Democracy and Absolutism Dbq

Topics: Monarchy, Political philosophy, John Locke Pages: 2 (449 words) Published: May 25, 2011

There were many forms of government through the 17th and 18th century.   Two forms of government that were mainly used; were democracy and absolutism. Both of these government types were affective in their own ways, but also had various similarities and differences. Philosophers also helped with changing 17th and 18th century Europeans way of thinking; and view the teachings of the Catholic Church.

One of the more common forms of government was absolutism. Rulers believed they should have complete control over the country. An excerpt in document 1 states that Prince Machiavelli believed the best way to rule was to be aggressive and feared and thought that the only way the citizen would follow his rule was if he emulated his power and social status. He thought that if he showed kindness and generosity that he would be overthrown. Most of the monarchs believed in divine right, this meant that they thought that they were chosen by God to rule. One of rulers that believed in divine right was King James 1st, his ideas were expressed in document 2 one of his quotes: “….God has the power to create and destroy, make or unmake” this implies that he thinks divine right is the only way to lead by.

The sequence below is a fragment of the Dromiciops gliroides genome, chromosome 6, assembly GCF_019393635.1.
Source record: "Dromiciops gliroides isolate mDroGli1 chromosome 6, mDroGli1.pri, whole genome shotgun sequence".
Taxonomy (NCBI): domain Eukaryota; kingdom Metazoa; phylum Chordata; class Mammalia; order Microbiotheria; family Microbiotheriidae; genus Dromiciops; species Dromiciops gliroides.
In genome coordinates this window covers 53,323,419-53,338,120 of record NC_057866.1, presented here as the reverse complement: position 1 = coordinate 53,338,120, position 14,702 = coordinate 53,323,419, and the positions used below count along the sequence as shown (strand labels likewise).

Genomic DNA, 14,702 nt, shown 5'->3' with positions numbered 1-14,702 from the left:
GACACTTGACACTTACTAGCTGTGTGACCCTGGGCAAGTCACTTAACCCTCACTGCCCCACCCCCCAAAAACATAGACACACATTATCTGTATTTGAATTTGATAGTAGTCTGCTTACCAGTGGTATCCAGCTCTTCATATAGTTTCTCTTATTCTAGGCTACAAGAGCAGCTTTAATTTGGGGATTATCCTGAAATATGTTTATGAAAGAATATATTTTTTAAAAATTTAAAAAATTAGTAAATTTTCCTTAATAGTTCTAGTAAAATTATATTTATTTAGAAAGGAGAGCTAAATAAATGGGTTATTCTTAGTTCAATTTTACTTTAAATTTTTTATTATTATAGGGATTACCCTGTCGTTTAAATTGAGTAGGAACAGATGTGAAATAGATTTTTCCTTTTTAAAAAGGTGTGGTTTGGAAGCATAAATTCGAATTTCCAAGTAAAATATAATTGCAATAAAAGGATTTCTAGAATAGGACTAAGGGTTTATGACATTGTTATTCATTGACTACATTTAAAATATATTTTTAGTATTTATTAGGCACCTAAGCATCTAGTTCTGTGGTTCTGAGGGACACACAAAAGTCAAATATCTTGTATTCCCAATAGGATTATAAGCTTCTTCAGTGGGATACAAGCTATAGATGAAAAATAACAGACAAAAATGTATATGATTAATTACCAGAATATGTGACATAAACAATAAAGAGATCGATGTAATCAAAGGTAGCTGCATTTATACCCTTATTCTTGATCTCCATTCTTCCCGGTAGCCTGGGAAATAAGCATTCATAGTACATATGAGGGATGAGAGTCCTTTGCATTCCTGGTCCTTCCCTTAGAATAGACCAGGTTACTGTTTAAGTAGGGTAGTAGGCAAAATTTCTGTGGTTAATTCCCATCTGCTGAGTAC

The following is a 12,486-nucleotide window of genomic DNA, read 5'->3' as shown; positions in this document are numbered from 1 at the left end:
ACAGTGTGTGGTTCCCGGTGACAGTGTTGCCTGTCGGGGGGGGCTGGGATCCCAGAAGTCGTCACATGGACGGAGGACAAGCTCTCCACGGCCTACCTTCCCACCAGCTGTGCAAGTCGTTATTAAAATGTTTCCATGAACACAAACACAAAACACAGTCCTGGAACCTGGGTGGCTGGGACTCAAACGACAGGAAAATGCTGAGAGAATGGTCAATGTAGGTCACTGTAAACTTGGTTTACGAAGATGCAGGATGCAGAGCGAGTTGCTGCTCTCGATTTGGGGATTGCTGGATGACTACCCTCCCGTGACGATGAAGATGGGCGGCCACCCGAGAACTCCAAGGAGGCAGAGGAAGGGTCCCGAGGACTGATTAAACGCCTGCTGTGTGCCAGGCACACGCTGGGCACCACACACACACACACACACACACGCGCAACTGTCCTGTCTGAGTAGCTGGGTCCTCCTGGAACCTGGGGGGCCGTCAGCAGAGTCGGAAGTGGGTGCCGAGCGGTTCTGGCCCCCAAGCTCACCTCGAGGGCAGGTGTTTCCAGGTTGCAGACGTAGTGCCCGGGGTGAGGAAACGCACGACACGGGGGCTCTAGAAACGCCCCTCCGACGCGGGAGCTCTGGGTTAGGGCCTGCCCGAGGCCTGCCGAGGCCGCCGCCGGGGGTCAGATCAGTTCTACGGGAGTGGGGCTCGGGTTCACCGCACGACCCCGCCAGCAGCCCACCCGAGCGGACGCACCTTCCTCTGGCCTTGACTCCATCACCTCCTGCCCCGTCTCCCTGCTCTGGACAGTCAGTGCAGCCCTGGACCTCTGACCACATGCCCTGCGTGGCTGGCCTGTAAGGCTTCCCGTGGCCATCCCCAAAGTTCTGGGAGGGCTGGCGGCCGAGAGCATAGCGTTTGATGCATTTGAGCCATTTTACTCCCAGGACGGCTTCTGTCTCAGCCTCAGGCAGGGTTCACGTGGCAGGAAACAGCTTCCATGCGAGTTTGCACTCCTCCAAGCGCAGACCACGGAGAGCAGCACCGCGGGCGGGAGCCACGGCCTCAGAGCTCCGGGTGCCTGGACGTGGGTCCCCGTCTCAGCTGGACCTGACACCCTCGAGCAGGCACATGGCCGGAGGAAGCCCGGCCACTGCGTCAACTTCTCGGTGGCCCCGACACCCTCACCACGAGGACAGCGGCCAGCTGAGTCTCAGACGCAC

Many others think that democracy is the superior form of government. One of these people, Voltaire, preferred democracy as their Method of rule. In document 4 Voltaire expressed his thoughts on leadership “the best government seems to be that in which all ranks of men are equally protected by the laws….” This philosopher is trying to convey his beliefs on democracy and this will get citizens to question the churches methods in the future. The same can be said about document 5, another philosopher john Locke, wrote about his ideas. Both john and Voltaire share the same ideas on government: this is a quote from johns Two Treatises on Government “Men being by nature all free, equal, and independent no one can be subjected to the political power of another...
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